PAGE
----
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Grassley says he wouldn't consider a Supreme Court nomination in 2020

Senate Judiciary Committee Chairman Chuck GrassleyCharles (Chuck) Ernest GrassleyOvernight Health Care: House set to vote on bill targeting drug companies for overcharging Medicaid | Dems press Trump officials on pre-existing conditions | Tobacco giant invests .8B in Canadian marijuana grower House set to vote on bill cracking down on drug companies overcharging Medicaid Trump tells McConnell to let Senate vote on criminal justice reform MORE (R-Iowa) says that his panel wouldn't consider a Supreme Court nomination if a vacancy appeared in 2020, breaking from Senate Majority Leader Mitch McConnellAddison (Mitch) Mitchell McConnellTrump flubs speech location at criminal justice conference Sunday shows preview: Trade talks, Cohen sentencing memo take center stage Trump tells McConnell to let Senate vote on criminal justice reform MORE (R-Ky.).

"If I'm chairman they won't take it up," Grassley said when asked during an interview with Fox News's Martha MacCallum if the committee would consider a nomination in the last year of President TrumpDonald John TrumpJoaquín Castro: Trump would be 'in court right now' if he weren't the president or 'privileged' Trump flubs speech location at criminal justice conference Comey reveals new details on Russia probe during House testimony MORE's current term.

"Because I pledged that in 2016," Grassley said. "That's a decision I made a long time ago."

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McConnell has said he may be open to confirming a nominee brought forward in the next presidential election year, though he noted that doing so would be highly unusual.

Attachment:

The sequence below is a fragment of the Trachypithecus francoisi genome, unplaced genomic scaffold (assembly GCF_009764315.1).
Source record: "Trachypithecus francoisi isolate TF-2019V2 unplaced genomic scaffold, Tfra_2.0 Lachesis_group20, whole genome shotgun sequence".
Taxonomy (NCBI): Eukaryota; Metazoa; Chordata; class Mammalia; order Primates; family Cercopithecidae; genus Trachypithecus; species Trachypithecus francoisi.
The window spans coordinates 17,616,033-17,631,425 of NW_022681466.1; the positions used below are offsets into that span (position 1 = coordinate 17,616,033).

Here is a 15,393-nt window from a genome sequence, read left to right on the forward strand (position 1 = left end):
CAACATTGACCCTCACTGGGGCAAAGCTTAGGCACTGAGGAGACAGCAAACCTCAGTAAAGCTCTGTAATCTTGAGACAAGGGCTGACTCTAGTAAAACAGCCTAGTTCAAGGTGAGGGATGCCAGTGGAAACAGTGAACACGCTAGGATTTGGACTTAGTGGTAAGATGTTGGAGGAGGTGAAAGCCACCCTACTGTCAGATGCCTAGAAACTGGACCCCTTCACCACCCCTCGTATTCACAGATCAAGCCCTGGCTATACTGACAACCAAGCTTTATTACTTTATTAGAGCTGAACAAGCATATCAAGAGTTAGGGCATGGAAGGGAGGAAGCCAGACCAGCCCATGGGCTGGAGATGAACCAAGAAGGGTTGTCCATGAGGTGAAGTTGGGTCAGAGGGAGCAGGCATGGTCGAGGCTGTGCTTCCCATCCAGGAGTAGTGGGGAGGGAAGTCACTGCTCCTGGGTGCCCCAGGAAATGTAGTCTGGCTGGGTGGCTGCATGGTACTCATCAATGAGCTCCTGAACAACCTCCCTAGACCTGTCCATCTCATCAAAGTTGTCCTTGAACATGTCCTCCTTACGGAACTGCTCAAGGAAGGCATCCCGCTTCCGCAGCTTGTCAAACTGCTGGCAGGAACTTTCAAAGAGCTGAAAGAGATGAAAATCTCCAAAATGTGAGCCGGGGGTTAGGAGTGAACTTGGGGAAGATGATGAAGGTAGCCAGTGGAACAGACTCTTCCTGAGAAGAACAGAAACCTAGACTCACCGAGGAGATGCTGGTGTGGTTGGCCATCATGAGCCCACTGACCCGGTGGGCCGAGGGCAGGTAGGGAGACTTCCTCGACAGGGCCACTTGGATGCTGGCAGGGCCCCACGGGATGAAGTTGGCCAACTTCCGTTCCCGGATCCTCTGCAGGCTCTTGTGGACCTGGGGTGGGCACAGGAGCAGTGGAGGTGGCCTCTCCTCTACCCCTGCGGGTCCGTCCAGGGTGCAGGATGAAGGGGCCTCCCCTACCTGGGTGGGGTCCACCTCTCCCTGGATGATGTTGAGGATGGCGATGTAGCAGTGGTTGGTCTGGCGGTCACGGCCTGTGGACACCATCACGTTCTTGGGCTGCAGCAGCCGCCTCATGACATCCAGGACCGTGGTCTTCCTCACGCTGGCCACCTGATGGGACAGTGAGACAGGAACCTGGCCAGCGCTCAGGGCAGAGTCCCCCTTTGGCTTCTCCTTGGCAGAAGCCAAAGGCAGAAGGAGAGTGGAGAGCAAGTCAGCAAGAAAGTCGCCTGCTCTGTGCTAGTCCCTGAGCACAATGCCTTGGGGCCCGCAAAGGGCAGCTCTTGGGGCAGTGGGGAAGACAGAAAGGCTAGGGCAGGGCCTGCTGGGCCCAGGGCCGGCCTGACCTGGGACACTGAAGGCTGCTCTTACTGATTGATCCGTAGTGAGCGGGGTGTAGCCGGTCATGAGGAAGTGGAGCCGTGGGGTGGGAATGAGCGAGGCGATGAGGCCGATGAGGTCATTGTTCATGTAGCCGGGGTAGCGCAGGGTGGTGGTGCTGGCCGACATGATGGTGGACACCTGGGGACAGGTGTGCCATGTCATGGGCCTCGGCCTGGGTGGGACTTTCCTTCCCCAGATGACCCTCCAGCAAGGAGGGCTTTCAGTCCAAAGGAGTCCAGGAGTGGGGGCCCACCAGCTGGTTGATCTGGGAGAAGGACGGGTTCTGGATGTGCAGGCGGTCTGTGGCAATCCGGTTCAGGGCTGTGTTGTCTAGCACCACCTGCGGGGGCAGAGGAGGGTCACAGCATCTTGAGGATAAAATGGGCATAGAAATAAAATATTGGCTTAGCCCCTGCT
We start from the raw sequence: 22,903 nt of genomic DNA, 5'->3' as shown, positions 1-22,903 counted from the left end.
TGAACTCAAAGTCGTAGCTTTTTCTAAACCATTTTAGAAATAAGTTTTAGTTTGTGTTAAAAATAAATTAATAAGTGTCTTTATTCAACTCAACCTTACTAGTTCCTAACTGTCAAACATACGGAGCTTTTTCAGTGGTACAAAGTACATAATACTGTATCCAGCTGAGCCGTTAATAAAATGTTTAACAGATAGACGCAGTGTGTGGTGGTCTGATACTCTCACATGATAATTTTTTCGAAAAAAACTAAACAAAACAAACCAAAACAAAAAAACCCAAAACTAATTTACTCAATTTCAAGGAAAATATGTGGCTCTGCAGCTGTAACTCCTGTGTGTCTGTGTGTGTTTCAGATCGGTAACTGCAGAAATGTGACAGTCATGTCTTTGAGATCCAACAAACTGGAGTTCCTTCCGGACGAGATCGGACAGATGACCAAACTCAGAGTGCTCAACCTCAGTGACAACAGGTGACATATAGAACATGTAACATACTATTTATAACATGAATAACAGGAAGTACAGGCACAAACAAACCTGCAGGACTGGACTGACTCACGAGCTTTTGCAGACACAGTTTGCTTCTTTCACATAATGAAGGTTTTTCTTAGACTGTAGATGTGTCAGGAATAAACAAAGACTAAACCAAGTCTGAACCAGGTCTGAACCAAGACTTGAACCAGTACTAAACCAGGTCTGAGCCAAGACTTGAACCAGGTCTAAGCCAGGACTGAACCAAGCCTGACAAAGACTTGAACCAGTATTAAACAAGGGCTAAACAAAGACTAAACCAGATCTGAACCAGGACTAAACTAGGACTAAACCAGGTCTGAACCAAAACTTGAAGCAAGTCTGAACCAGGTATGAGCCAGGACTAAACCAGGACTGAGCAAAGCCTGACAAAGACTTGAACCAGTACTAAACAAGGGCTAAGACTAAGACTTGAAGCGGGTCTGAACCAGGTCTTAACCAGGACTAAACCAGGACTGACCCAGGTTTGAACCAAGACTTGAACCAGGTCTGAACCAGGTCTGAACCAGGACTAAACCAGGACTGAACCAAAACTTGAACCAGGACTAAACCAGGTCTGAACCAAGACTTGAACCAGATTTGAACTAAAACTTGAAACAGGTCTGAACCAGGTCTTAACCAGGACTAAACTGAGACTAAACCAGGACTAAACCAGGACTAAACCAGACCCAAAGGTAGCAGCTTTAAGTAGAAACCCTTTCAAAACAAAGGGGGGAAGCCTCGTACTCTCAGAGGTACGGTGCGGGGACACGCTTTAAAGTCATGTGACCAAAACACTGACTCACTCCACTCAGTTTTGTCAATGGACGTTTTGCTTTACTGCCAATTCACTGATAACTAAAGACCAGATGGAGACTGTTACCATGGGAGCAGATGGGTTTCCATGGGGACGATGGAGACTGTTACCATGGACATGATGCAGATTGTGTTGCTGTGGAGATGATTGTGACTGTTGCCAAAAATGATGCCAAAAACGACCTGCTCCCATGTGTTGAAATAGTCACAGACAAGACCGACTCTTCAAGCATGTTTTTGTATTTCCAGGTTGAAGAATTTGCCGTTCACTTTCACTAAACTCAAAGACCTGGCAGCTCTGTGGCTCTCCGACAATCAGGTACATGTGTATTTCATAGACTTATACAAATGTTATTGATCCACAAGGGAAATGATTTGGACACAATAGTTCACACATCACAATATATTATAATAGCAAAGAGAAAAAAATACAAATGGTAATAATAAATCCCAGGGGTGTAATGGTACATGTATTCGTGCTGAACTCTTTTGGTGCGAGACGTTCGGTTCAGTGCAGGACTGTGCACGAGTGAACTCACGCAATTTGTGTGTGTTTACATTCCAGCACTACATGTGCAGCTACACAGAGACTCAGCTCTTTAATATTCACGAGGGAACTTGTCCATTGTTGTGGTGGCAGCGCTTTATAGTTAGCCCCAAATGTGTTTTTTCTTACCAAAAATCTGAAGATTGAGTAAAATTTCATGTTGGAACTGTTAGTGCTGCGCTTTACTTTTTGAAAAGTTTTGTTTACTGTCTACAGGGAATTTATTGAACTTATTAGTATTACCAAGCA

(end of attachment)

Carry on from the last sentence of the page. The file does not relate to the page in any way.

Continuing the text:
"We’ll see if there is a vacancy in 2020," McConnell said on Monday.

However, he added, "You have to go back to 1880 to find the last time a Senate controlled by a party different from the president filled a vacancy on the Supreme Court that was created in the middle of a presidential election year."

Critics have gone after Republicans for blocking the confirmation of Merrick GarlandMerrick Brian GarlandDebate over term limits for Supreme Court gains new life Roberts’ rebuke of Trump rings hollow, given justices’ conduct Heads up, GOP: Elections have consequences MORE in 2016, President Obama's final year in office.

Republicans at the time defended their decision to not hold hearings or a vote on Garland by citing the 2016 presidential race, arguing the winner of that election should instead get to fill the seat.

Grassley is not the only Republican on the Judiciary Committee who has said they would not consider a Supreme Court nominee in 2020.

“If an opening comes in the last year of President Trump’s term, and the primary process has started, we’ll wait until the next election," Sen. Lindsey GrahamLindsey Olin GrahamUS-Saudi relationship enters uncharted territory Trump tells McConnell to let Senate vote on criminal justice reform Overnight Defense: Nauert tapped for UN envoy | Trump teases changes to Joint Chiefs of Staff | Trump knocks Tillerson as 'dumb as a rock' | Scathing report details Air Force failures before Texas shooting MORE (R-S.C.) said last week.

Republicans have been celebrating the confirmation of Supreme Court Justice Brett KavanaughBrett Michael KavanaughGraham vows to push Trump’s AG pick through Judiciary Committee Log Cabin Republicans leader 'not nervous' about conservative Supreme Court impacting LGBT rights Dem pollster says concerns over Kavanaugh were 'merit-based,' not about partisanship MORE, who was confirmed in a narrow 50-48 vote in the Senate on Saturday.